During Robinson’s time on active duty he served at a variety of posts at military hospitals and ships at sea. He assumed the duties as the Navy’s top medical officer in 2005, overseeing both the Navy and Marine Corps health care systems and serving as the top adviser on all health care matters to the secretary of the Navy, the chief of Naval operations and the commandant of the Marine Corps.

He left the Navy in 2011 and has spent seven years working with the VA. He oversaw and worked for the agency’s Maryland Healthcare System in Baltimore, becoming its director in 2015 and overseeing operations before coming to Hawaii.

“We won what I call the director lottery,” said Amy Rohlfs, the VA Pacific Island System’s spokeswoman, who formerly worked for Robinson in Baltimore.

Taking the helm of the VA’s Pacific Island System comes with both unique challenges and responsibilities. In a study of 2003 recruiting data Pacific Islanders at the time were over-represented in the U.S. Army by 249% proportionally to other ethnic groups. Pacific Islanders were also over-represented in rates of those killed and injured in Iraq.

The post-9/11 generation of veterans in particular has faced unique hurdles as they try to reintegrate into society even as war continues. For over two decades troops have continuously deployed to farflung conflict zones including Iraq, Afghanistan, Syria, Somalia and other countries.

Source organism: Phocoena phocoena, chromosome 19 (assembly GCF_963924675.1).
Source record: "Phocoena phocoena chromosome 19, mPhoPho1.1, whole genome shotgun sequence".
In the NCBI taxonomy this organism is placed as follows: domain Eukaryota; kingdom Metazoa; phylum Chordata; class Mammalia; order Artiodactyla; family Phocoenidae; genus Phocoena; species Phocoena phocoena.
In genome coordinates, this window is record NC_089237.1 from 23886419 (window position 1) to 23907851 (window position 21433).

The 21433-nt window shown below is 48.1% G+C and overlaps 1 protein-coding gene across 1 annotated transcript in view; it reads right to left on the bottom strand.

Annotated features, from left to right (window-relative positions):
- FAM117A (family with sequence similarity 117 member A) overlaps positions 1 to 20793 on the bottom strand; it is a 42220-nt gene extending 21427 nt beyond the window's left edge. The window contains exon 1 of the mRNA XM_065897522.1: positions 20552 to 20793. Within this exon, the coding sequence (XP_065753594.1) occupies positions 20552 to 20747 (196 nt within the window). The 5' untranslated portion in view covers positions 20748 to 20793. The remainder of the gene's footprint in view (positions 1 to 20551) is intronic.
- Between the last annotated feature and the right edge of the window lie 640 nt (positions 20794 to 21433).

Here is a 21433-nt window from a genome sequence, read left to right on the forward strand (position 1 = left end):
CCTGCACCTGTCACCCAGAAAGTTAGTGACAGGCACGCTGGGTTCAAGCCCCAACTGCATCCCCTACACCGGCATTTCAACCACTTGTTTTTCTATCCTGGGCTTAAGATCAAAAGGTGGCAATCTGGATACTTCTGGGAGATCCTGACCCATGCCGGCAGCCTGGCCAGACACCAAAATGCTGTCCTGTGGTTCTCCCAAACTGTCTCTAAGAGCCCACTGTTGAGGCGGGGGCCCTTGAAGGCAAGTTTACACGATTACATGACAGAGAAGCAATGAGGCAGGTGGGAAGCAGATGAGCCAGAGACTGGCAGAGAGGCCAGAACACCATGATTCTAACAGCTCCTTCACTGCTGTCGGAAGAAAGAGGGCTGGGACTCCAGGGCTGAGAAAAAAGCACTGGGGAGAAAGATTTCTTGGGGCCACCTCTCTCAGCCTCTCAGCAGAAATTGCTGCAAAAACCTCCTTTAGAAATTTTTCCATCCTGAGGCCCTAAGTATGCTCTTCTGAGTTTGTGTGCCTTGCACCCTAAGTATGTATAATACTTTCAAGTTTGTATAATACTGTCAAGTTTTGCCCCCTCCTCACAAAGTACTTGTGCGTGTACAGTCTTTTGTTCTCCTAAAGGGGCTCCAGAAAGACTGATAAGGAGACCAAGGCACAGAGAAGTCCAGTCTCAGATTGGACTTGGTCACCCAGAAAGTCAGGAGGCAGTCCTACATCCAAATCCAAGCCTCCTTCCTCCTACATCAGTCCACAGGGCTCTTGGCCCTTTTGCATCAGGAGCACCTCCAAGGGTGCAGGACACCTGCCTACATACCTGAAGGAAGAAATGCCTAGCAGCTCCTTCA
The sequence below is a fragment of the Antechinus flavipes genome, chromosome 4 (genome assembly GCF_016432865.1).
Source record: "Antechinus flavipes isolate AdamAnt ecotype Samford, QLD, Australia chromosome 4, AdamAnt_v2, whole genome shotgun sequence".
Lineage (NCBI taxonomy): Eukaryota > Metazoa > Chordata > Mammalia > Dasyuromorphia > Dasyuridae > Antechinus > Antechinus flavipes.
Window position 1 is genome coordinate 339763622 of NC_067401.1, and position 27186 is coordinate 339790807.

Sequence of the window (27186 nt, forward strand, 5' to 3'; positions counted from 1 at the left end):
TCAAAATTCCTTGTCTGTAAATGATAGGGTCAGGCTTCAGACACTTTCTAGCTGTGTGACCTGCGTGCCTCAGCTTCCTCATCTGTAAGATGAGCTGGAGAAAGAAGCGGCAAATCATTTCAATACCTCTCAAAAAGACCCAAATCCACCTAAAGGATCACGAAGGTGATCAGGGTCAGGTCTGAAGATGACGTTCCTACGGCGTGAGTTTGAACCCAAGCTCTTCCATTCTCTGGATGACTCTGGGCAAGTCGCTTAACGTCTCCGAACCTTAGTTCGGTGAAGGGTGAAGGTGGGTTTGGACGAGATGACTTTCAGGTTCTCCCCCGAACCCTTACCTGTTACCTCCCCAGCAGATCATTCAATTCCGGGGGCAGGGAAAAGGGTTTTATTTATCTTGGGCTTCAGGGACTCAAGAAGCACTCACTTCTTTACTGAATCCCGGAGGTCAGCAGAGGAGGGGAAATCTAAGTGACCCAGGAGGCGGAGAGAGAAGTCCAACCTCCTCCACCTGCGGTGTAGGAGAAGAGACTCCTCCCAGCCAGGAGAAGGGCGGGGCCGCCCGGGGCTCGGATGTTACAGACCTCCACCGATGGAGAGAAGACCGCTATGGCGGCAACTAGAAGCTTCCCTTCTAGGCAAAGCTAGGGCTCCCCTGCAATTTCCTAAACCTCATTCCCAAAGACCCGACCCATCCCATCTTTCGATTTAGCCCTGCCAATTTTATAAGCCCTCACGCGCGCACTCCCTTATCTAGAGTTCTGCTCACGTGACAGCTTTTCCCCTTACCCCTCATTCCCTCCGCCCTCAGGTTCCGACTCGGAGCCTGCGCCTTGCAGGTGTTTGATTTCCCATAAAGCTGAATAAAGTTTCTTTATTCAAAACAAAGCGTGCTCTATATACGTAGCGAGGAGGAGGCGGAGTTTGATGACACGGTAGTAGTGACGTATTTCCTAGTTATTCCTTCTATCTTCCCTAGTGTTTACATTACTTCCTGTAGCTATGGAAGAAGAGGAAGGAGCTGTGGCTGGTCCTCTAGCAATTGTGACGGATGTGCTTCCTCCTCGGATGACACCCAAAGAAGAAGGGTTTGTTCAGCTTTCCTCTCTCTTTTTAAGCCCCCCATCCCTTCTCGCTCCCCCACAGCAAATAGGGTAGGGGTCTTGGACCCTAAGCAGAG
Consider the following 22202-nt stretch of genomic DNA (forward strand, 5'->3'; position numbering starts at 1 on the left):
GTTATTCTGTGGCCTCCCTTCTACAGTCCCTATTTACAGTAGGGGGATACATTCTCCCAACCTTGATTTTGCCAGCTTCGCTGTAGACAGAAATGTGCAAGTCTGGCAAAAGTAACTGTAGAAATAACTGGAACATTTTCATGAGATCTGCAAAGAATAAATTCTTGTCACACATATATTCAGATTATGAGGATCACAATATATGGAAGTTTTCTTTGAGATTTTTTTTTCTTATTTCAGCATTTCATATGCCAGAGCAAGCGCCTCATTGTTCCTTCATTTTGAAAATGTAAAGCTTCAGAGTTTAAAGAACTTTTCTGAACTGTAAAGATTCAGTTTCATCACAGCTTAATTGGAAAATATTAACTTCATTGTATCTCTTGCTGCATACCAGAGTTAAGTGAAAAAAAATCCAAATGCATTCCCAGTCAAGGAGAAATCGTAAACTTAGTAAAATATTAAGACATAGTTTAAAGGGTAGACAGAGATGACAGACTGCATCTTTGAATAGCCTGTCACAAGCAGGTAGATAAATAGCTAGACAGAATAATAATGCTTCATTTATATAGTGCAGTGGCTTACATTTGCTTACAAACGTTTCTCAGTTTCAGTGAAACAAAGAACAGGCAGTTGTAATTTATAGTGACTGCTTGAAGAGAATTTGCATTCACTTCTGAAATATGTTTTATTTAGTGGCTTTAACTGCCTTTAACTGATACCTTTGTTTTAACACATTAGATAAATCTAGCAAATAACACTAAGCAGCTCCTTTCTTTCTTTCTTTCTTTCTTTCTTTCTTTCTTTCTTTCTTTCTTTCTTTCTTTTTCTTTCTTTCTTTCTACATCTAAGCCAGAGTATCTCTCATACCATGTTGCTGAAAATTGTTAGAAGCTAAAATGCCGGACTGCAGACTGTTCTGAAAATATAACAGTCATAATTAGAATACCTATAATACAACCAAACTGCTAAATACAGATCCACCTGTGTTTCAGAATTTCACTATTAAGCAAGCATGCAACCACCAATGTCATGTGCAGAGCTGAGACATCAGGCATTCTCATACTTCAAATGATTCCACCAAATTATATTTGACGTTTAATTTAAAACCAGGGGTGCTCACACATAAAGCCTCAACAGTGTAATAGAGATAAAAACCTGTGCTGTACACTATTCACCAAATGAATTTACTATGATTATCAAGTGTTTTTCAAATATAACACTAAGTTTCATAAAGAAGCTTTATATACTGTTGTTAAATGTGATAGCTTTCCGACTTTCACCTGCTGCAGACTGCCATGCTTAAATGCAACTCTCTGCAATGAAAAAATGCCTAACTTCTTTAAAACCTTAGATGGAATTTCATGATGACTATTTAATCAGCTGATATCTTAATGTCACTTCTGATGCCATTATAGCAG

Today less than 1% of Americans serve in the military, in some cases leaving the burdens to intergenerational military families. Many younger veterans have reported feeling isolated from and forgotten by a civilian society. Even before the pandemic, unemployment among post-9/11 veterans was on the rise.

“When you send people to war, they have injuries of the body. And they also have injuries of the mind. They have injuries, also, of the spirit,” Robinson said. “Those are moral injuries of war that occur. And that is a real injury, and it really is something that we need to care for.”